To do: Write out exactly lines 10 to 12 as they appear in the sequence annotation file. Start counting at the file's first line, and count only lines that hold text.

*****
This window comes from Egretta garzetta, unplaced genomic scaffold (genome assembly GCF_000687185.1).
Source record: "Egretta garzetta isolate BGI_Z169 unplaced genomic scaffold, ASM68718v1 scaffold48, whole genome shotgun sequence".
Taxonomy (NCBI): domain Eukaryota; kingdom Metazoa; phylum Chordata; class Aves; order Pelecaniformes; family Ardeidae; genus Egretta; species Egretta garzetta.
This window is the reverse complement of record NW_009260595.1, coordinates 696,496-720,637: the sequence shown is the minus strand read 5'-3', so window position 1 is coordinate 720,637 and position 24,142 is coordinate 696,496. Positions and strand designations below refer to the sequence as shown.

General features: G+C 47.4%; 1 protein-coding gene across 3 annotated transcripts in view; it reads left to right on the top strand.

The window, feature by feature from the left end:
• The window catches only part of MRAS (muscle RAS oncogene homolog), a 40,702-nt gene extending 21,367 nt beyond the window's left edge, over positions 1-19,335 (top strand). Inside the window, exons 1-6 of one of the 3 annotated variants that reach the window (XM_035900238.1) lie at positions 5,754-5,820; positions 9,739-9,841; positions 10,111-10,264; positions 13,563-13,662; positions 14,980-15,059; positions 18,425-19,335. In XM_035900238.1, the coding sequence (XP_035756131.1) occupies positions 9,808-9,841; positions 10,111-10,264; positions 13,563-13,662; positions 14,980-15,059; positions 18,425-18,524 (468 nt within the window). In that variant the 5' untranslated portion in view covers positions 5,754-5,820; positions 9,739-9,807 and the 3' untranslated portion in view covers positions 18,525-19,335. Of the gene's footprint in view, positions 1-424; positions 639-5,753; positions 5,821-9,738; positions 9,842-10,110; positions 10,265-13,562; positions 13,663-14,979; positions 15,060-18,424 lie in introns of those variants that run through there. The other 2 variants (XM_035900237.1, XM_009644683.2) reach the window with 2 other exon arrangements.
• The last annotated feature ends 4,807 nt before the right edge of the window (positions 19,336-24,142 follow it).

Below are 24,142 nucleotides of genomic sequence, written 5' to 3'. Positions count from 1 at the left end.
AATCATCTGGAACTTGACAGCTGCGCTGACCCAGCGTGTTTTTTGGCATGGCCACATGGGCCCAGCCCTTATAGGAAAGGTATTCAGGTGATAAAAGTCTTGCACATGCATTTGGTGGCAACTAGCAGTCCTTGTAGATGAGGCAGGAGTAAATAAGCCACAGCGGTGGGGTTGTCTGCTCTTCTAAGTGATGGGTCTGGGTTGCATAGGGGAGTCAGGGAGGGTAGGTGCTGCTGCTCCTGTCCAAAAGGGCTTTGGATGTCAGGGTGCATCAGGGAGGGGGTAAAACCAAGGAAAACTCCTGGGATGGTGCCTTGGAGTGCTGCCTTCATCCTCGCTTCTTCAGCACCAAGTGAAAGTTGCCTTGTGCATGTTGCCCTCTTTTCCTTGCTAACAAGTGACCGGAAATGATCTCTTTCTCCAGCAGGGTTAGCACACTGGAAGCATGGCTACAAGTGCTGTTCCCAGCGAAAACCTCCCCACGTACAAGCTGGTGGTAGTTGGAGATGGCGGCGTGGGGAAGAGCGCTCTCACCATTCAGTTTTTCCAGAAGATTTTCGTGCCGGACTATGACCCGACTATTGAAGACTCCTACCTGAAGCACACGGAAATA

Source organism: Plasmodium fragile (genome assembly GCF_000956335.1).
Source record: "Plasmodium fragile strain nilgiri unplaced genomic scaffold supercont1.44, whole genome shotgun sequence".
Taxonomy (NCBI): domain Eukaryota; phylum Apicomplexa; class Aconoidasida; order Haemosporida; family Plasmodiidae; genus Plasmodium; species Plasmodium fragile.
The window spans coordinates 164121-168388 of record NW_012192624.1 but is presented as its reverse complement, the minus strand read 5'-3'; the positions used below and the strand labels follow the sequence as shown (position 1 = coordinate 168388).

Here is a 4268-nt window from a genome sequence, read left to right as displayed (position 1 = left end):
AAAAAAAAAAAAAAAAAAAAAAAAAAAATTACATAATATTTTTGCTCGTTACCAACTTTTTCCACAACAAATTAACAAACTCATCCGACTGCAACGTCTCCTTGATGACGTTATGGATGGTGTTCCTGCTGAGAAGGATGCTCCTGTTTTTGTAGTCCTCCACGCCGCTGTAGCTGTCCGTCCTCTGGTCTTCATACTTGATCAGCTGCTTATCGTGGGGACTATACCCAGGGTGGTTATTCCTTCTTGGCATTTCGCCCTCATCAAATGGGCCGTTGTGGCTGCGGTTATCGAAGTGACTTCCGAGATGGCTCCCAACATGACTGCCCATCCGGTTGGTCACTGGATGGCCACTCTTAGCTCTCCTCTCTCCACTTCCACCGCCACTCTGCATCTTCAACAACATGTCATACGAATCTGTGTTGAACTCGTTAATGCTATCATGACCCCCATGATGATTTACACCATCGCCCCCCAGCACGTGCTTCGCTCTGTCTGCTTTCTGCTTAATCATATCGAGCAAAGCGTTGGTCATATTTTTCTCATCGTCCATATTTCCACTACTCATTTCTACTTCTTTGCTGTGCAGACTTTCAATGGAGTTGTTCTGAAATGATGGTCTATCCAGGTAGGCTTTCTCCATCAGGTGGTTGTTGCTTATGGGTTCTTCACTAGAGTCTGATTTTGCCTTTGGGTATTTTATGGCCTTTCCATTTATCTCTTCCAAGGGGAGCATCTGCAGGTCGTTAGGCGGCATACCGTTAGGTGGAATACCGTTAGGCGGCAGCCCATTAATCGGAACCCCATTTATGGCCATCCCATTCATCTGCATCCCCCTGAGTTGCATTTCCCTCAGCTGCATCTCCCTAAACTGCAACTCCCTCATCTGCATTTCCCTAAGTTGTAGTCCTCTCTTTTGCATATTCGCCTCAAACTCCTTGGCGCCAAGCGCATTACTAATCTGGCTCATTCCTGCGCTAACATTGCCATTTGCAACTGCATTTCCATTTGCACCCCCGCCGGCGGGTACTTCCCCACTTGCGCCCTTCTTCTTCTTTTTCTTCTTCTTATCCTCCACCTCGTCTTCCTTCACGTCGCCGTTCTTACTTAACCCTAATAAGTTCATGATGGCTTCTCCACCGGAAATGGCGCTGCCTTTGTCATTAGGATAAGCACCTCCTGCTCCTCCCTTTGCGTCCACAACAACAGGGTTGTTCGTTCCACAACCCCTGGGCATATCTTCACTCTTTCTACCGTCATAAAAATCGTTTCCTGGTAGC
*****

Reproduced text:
AATCATCTGGAACTTGACAGCTGCGCTGACCCAGCGTGTTTTTTGGCATGGCCACATGGGCCCAGCCCTTATAGGAAAGGTATTCAGGTGATAAAAGTCTTGCACATGCATTTGGTGGCAACTAGCAGTCCTTGTAGATGAGGCAGGAGTAAATAAGCCACAGCGGTGGGGTTGTCTGCTCTTCTAAGTGATGGGTCTGGGTTGCATAGGGGAGTCAGGGAGGGTAGGTGCTGCTGCTCCTGTCCAAAAGGGCTTTGGATGTCAGGGTGCATCAGGGAGGGGGTAAAACCAAGGAAAACTCCTGGGATGGTGCCTTGGAGTGCTGCCTTCATCCTCGCTTCTTCAGCACCAAGTGAAAGTTGCCTTGTGCATGTTGCCCTCTTTTCCTTGCTAACAAGTGACCGGAAATGATCTCTTTCTCCAGCAGGGTTAGCACACTGGAAGCATGGCTACAAGTGCTGTTCCCAGCGAAAACCTCCCCACGTACAAGCTGGTGGTAGTTGGAGATGGCGGCGTGGGGAAGAGCGCTCTCACCATTCAGTTTTTCCAGAAGATTTTCGTGCCGGACTATGACCCGACTATTGAAGACTCCTACCTGAAGCACACGGAAATA

Source organism: Plasmodium fragile (genome assembly GCF_000956335.1).
Source record: "Plasmodium fragile strain nilgiri unplaced genomic scaffold supercont1.44, whole genome shotgun sequence".